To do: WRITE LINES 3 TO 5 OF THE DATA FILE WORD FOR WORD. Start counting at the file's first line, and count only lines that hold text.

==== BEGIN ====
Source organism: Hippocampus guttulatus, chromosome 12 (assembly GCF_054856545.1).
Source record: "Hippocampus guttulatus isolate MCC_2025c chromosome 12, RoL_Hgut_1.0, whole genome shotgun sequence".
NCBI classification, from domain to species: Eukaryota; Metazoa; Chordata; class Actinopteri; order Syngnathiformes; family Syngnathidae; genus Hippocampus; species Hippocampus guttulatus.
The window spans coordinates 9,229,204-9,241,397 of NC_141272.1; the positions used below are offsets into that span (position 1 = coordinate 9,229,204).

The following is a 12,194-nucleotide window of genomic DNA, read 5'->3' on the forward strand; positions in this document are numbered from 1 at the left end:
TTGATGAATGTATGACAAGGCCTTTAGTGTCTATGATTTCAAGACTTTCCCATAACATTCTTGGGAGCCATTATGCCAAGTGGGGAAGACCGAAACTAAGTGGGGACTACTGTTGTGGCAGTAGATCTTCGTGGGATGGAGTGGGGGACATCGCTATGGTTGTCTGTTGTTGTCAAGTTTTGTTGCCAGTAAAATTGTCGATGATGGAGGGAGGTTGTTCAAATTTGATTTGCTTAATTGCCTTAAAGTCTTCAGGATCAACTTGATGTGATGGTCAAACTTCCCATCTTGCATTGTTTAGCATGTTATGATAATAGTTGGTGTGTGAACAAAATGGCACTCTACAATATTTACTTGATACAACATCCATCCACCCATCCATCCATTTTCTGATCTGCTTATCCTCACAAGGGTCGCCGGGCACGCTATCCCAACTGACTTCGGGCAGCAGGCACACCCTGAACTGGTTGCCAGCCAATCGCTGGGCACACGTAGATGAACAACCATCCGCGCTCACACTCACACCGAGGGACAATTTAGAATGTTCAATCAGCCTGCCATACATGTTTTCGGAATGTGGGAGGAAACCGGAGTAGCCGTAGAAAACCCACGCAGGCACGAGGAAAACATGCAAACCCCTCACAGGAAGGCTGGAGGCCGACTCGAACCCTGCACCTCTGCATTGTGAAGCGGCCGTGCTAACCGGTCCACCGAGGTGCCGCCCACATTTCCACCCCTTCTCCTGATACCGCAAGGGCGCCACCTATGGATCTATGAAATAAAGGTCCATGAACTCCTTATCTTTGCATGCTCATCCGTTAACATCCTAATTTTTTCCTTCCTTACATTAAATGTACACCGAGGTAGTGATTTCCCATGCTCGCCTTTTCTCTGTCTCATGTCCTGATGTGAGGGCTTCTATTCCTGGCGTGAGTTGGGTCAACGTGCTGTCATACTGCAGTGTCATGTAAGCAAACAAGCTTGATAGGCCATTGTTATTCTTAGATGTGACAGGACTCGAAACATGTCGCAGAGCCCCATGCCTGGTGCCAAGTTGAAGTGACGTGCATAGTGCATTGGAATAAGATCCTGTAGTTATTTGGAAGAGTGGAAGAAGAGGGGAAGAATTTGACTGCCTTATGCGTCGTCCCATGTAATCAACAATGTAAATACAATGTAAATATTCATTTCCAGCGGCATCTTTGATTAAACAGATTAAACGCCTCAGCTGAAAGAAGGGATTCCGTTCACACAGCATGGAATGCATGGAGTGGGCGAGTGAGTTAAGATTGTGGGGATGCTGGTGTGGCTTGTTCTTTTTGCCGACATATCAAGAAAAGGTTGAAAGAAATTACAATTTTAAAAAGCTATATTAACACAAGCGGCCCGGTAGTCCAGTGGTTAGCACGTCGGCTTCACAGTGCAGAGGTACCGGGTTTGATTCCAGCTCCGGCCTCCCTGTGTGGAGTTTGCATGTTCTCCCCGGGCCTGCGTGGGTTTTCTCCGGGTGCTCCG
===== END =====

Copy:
NCBI classification, from domain to species: Eukaryota; Metazoa; Chordata; class Actinopteri; order Syngnathiformes; family Syngnathidae; genus Hippocampus; species Hippocampus guttulatus.
The window spans coordinates 9,229,204-9,241,397 of NC_141272.1; the positions used below are offsets into that span (position 1 = coordinate 9,229,204).

The following is a 12,194-nucleotide window of genomic DNA, read 5'->3' on the forward strand; positions in this document are numbered from 1 at the left end: